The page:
Appeals court revives House lawsuit for McGahn’s testimony

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Don McGahn

FILE – In this Sept. 4, 2018 file photo, White House counsel Don McGahn, listens as he attends a confirmation hearing for Supreme Court nominee Brett Kavanaugh before the Senate Judiciary Committee on Capitol Hill in Washington. A federal appeals court in Washington has revived House Democrats’ lawsuit to force former White House counsel Don McGahn to appear before a congressional committee. But the court’s action Friday left other legal issues unresolved with time growing short in the current Congress. (AP Photo/Jacquelyn Martin)

WASHINGTON (AP) — A federal appeals court in Washington on Friday revived House Democrats’ lawsuit to force former White House counsel Don McGahn to appear before a congressional committee, but left other legal issues unresolved with time growing short in the current Congress.

The full U.S. Court of Appeals for the District of Columbia Circuit voted 7-2 in ruling that the House Judiciary Committee can make its claims in court, reversing the judgment of a three-judge panel that would have ended the court fight.

The matter now returns to the panel for consideration of other legal issues. The current House of Representatives session ends on Jan. 3. That time crunch means “the chances that the Committee hears McGahn’s testimony anytime soon are vanishingly slim,” dissenting Judge Thomas Griffith wrote. Judge Karen LeCraft Henderson also dissented.

A separate case in which the House is suing to stop the Trump administration from spending billions of dollars that Congress didn’t authorize for the wall on the U.S.-Mexico border also was returned to a lower court.

Justice Department spokeswoman Kerri Kupec said the administration would continue to seek dismissal of both cases.

“While we strongly disagree with the standing ruling in McGahn, the en banc court properly recognized that we have additional threshold grounds for dismissal of both cases, and we intend to vigorously press those arguments before the panels hearing those cases,” Kupec said.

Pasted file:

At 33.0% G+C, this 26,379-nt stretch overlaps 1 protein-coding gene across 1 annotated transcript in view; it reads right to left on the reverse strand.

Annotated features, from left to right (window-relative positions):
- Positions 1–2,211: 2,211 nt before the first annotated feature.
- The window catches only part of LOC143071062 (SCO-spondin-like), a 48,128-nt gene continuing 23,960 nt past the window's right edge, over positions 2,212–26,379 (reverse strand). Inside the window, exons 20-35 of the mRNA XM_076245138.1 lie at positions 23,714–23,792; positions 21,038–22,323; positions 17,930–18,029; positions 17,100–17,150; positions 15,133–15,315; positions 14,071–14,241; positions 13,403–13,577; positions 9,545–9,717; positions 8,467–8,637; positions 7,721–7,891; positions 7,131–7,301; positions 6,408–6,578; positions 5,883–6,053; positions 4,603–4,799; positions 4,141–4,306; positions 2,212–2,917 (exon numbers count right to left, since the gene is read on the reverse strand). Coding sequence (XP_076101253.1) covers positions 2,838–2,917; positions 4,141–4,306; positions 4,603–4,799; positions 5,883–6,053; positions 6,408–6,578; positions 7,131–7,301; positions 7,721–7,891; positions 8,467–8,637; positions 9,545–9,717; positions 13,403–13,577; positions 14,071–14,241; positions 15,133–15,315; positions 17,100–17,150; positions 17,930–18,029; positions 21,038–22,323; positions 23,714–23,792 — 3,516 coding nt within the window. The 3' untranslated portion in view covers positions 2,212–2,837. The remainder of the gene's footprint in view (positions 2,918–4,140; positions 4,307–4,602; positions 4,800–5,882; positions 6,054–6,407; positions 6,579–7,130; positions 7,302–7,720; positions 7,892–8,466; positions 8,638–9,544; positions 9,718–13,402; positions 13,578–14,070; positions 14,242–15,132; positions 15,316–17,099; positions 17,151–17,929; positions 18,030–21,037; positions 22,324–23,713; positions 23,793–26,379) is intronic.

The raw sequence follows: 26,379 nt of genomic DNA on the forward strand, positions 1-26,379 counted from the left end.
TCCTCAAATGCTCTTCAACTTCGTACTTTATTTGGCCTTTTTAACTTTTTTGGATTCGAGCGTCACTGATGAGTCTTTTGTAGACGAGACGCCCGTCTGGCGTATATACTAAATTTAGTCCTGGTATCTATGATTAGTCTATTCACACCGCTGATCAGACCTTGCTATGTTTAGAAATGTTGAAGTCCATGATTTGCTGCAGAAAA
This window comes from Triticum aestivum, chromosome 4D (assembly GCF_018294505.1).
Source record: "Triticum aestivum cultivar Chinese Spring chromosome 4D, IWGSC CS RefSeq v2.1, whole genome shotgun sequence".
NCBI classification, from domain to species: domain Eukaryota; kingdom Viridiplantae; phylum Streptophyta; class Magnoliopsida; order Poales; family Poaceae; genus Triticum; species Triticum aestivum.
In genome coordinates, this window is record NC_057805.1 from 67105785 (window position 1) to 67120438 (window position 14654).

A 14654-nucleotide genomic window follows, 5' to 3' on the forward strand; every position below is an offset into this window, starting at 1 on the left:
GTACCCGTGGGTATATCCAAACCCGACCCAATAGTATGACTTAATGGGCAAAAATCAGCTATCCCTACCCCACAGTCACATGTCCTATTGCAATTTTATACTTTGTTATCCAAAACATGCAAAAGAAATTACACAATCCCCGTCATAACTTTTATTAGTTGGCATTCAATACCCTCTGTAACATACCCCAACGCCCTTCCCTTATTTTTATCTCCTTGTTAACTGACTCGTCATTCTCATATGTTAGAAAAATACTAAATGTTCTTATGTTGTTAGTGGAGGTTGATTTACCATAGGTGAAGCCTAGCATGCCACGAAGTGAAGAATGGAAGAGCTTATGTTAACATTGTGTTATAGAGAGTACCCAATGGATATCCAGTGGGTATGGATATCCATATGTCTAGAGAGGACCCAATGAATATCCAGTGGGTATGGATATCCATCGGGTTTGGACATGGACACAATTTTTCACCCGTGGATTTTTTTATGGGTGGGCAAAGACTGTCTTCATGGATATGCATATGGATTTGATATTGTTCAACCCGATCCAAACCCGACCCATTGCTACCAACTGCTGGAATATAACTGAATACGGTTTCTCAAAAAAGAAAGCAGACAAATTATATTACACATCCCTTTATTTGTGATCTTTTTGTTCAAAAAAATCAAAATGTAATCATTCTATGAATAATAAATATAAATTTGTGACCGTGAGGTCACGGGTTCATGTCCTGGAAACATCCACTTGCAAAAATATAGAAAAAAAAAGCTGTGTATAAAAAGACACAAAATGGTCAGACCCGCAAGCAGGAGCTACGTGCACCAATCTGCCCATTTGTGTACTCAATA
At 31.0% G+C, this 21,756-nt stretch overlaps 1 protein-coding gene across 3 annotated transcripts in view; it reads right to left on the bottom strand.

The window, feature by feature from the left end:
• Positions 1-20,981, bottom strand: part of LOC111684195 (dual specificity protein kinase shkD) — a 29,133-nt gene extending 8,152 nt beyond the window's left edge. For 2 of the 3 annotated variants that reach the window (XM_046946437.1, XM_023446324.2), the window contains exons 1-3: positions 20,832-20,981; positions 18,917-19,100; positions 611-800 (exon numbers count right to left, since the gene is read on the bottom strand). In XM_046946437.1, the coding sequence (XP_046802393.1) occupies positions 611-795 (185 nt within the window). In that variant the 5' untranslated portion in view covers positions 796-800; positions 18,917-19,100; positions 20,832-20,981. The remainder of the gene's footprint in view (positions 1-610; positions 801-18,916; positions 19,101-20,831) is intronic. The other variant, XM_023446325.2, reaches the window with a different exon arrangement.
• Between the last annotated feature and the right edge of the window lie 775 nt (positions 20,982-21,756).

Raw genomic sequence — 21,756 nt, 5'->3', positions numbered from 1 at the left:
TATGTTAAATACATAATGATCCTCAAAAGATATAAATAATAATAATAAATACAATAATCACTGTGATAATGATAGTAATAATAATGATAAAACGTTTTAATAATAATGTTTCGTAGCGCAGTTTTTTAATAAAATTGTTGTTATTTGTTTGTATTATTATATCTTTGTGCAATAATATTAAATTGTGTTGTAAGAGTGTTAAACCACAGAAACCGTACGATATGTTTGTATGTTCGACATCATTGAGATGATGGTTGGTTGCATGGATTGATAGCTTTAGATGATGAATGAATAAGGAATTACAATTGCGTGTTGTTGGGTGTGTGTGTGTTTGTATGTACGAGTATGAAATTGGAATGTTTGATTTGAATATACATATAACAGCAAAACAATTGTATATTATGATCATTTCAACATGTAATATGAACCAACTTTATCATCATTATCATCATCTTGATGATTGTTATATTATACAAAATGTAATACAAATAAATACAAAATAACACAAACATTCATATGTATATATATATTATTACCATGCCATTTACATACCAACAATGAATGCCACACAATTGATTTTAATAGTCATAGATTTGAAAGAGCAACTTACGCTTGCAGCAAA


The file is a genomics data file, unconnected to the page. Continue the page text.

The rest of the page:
The administration could eventually appeal the outcomes to the Supreme Court, which last month rejected arguments by President Donald Trump to invalidate other congressional subpoenas for his financial records.

Court cases over the testimony of presidential advisers are rare because the White House and Congress typically reach an agreement, and Friday’s ruling, if left undisturbed, could enhance congressional leverage in future disputes.

The Judiciary Committee first subpoenaed McGahn in April 2019 as it examined potential obstruction of justice by President Donald Trump during special counsel Robert Mueller’s Russia investigation. Trump directed McGahn not to appear and the Democratic-led panel filed a federal lawsuit to force McGahn to testify.

A trial judge ruled in November that the president’s close advisers do not have the absolute immunity from testifying to Congress that the administration claimed. Griffith and Henderson formed the majority when the appellate panel said in February that the Constitution forbids federal courts from refereeing this kind of dispute between the other two branches of government.

On Friday, the full court said the panel reached the wrong decision. Lawmakers can ask the courts “for judicial enforcement of congressional subpoenas when necessary,” Judge Judith Rogers wrote.

Congress needs detailed information about the executive branch for both oversight and impeachment, she wrote.

Ben Berwick, counsel for the nonpartisan Protect Democracy, said in a statement that “Trump’s attempts to ignore lawful congressional subpoenas threaten the checks and balances upon which our democratic system relies. No branch of government can stand above the law…Today’s decision is a repudiation of the President’s claims.” Protect Democracy had urged the appeals court to rule for the House.

House lawmakers had sought McGahn’s testimony because he was a vital witness for Mueller, whose report detailed the president’s outrage over the investigation into Russian interference in the 2016 election and Trump’s efforts to curtail it.

In interviews with Mueller’s team, McGahn described being called at home by the president on the night of June 17, 2017, and being directed to call the Justice Department and say Mueller had conflicts of interest and should be removed. McGahn declined the command, deciding he would resign rather than carry it out, the report said.

Once that episode became public in the news media, Mueller’s report said, the president demanded that McGahn dispute the news stories and asked him why he had told Mueller about it and why he had taken notes of their conversations. McGahn refused to back down.

If McGahn is ever to testify, it’s unclear his testimony would include any new revelations beyond what Mueller has already released. Mueller concluded that he could not exonerate Trump on obstruction of justice but also that there was insufficient evidence to prove a criminal conspiracy between Trump’s campaign and Russia.

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